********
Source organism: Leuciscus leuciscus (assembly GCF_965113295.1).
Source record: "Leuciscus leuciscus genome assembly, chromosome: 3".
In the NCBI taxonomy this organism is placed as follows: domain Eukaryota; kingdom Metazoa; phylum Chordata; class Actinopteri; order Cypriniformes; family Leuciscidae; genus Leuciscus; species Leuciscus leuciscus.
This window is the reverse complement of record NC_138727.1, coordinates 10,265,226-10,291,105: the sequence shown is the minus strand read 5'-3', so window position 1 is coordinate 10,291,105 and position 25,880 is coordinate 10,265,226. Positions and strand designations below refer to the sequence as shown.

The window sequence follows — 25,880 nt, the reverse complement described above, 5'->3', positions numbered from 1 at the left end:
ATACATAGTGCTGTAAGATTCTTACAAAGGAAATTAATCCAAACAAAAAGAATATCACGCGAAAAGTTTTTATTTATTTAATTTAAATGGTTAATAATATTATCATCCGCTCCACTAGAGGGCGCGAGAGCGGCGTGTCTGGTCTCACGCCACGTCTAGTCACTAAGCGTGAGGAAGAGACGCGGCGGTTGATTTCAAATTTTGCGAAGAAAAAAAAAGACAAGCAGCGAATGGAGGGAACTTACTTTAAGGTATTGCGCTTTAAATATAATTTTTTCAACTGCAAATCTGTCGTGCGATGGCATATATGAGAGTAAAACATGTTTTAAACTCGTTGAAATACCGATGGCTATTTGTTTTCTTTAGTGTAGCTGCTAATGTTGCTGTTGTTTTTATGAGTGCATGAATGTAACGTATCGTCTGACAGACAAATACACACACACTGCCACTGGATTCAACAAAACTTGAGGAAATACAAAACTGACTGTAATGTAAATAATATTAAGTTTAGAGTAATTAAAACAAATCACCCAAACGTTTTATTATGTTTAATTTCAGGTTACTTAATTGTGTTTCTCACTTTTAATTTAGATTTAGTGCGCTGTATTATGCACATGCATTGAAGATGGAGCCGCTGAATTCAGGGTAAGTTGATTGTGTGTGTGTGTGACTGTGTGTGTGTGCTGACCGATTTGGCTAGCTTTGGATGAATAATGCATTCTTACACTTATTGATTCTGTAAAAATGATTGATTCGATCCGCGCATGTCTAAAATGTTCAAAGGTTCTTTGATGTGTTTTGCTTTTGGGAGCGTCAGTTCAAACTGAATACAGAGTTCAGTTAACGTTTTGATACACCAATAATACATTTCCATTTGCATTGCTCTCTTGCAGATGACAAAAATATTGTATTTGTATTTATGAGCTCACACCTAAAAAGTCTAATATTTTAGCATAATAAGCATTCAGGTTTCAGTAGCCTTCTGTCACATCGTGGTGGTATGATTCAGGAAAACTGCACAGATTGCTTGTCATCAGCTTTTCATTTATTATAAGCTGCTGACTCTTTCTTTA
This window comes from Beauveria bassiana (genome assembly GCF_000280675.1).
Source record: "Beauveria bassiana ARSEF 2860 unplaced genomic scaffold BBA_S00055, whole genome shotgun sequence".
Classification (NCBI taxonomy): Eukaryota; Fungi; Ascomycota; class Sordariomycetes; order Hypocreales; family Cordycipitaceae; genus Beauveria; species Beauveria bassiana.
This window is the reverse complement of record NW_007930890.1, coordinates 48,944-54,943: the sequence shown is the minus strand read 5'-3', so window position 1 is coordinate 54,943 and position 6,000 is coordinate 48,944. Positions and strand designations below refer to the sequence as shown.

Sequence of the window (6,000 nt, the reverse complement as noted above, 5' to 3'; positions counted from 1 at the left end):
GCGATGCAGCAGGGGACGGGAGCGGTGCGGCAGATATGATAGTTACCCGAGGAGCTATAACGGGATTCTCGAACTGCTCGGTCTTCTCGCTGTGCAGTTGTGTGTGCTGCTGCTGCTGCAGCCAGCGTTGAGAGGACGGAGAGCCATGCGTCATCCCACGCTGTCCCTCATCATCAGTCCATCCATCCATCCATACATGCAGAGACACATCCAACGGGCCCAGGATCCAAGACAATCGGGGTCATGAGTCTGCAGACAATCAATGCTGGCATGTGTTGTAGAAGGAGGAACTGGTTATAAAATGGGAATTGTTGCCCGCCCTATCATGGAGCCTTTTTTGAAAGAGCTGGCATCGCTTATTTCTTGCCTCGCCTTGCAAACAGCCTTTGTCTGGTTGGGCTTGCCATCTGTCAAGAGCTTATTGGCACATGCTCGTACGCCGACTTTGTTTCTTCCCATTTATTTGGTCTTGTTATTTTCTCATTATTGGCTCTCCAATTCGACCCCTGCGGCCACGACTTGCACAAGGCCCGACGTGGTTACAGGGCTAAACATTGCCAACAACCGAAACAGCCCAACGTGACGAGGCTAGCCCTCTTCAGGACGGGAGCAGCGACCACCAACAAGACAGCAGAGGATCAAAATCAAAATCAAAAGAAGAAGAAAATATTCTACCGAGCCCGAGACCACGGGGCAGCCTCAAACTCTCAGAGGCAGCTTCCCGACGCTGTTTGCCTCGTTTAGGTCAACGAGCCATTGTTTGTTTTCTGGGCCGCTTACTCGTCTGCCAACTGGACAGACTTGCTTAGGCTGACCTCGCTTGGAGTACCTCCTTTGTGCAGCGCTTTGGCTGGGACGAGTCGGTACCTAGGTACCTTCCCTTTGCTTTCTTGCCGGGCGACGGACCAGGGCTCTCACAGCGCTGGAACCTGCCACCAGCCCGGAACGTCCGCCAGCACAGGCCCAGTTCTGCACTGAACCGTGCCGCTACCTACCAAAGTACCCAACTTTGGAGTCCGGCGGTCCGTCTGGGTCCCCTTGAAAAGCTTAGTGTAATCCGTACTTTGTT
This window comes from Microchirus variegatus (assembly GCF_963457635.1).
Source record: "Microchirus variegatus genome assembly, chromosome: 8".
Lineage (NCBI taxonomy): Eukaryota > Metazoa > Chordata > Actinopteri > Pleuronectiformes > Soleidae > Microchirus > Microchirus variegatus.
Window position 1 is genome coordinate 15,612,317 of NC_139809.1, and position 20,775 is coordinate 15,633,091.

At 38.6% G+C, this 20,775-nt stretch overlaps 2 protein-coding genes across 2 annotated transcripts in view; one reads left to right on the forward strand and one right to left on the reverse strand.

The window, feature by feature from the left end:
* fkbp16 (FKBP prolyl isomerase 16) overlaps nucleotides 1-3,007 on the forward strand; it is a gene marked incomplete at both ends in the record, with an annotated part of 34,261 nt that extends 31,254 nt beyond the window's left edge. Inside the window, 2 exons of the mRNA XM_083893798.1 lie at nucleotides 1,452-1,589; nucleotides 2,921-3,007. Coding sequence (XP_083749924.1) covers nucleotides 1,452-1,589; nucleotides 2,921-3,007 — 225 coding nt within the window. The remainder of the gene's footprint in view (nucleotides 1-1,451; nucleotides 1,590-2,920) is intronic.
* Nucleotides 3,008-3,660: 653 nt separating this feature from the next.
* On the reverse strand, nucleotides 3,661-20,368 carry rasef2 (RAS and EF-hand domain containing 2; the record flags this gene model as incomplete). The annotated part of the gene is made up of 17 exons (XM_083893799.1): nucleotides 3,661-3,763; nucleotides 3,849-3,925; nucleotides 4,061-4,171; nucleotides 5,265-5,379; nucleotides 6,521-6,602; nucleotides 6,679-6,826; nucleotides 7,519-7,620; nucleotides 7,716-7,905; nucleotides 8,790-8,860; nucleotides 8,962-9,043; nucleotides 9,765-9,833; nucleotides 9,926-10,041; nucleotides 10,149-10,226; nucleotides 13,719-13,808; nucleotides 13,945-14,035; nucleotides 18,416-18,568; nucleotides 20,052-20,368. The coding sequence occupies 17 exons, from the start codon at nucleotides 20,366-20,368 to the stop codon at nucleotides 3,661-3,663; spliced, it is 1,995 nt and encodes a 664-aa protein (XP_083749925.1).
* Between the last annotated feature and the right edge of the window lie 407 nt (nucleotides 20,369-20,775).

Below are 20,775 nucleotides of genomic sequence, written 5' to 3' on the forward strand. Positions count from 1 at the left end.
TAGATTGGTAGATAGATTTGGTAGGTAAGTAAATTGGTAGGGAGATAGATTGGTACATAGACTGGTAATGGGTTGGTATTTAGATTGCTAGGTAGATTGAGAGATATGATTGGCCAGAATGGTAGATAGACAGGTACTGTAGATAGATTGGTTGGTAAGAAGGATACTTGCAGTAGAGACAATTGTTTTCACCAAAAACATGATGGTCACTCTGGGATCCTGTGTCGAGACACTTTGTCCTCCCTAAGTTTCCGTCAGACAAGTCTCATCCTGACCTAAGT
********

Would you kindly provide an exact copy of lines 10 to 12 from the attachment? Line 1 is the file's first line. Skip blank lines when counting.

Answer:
This window is the reverse complement of record NW_007930890.1, coordinates 48,944-54,943: the sequence shown is the minus strand read 5'-3', so window position 1 is coordinate 54,943 and position 6,000 is coordinate 48,944. Positions and strand designations below refer to the sequence as shown.

Sequence of the window (6,000 nt, the reverse complement as noted above, 5' to 3'; positions counted from 1 at the left end):
GCGATGCAGCAGGGGACGGGAGCGGTGCGGCAGATATGATAGTTACCCGAGGAGCTATAACGGGATTCTCGAACTGCTCGGTCTTCTCGCTGTGCAGTTGTGTGTGCTGCTGCTGCTGCAGCCAGCGTTGAGAGGACGGAGAGCCATGCGTCATCCCACGCTGTCCCTCATCATCAGTCCATCCATCCATCCATACATGCAGAGACACATCCAACGGGCCCAGGATCCAAGACAATCGGGGTCATGAGTCTGCAGACAATCAATGCTGGCATGTGTTGTAGAAGGAGGAACTGGTTATAAAATGGGAATTGTTGCCCGCCCTATCATGGAGCCTTTTTTGAAAGAGCTGGCATCGCTTATTTCTTGCCTCGCCTTGCAAACAGCCTTTGTCTGGTTGGGCTTGCCATCTGTCAAGAGCTTATTGGCACATGCTCGTACGCCGACTTTGTTTCTTCCCATTTATTTGGTCTTGTTATTTTCTCATTATTGGCTCTCCAATTCGACCCCTGCGGCCACGACTTGCACAAGGCCCGACGTGGTTACAGGGCTAAACATTGCCAACAACCGAAACAGCCCAACGTGACGAGGCTAGCCCTCTTCAGGACGGGAGCAGCGACCACCAACAAGACAGCAGAGGATCAAAATCAAAATCAAAAGAAGAAGAAAATATTCTACCGAGCCCGAGACCACGGGGCAGCCTCAAACTCTCAGAGGCAGCTTCCCGACGCTGTTTGCCTCGTTTAGGTCAACGAGCCATTGTTTGTTTTCTGGGCCGCTTACTCGTCTGCCAACTGGACAGACTTGCTTAGGCTGACCTCGCTTGGAGTACCTCCTTTGTGCAGCGCTTTGGCTGGGACGAGTCGGTACCTAGGTACCTTCCCTTTGCTTTCTTGCCGGGCGACGGACCAGGGCTCTCACAGCGCTGGAACCTGCCACCAGCCCGGAACGTCCGCCAGCACAGGCCCAGTTCTGCACTGAACCGTGCCGCTACCTACCAAAGTACCCAACTTTGGAGTCCGGCGGTCCGTCTGGGTCCCCTTGAAAAGCTTAGTGTAATCCGTACTTTGTT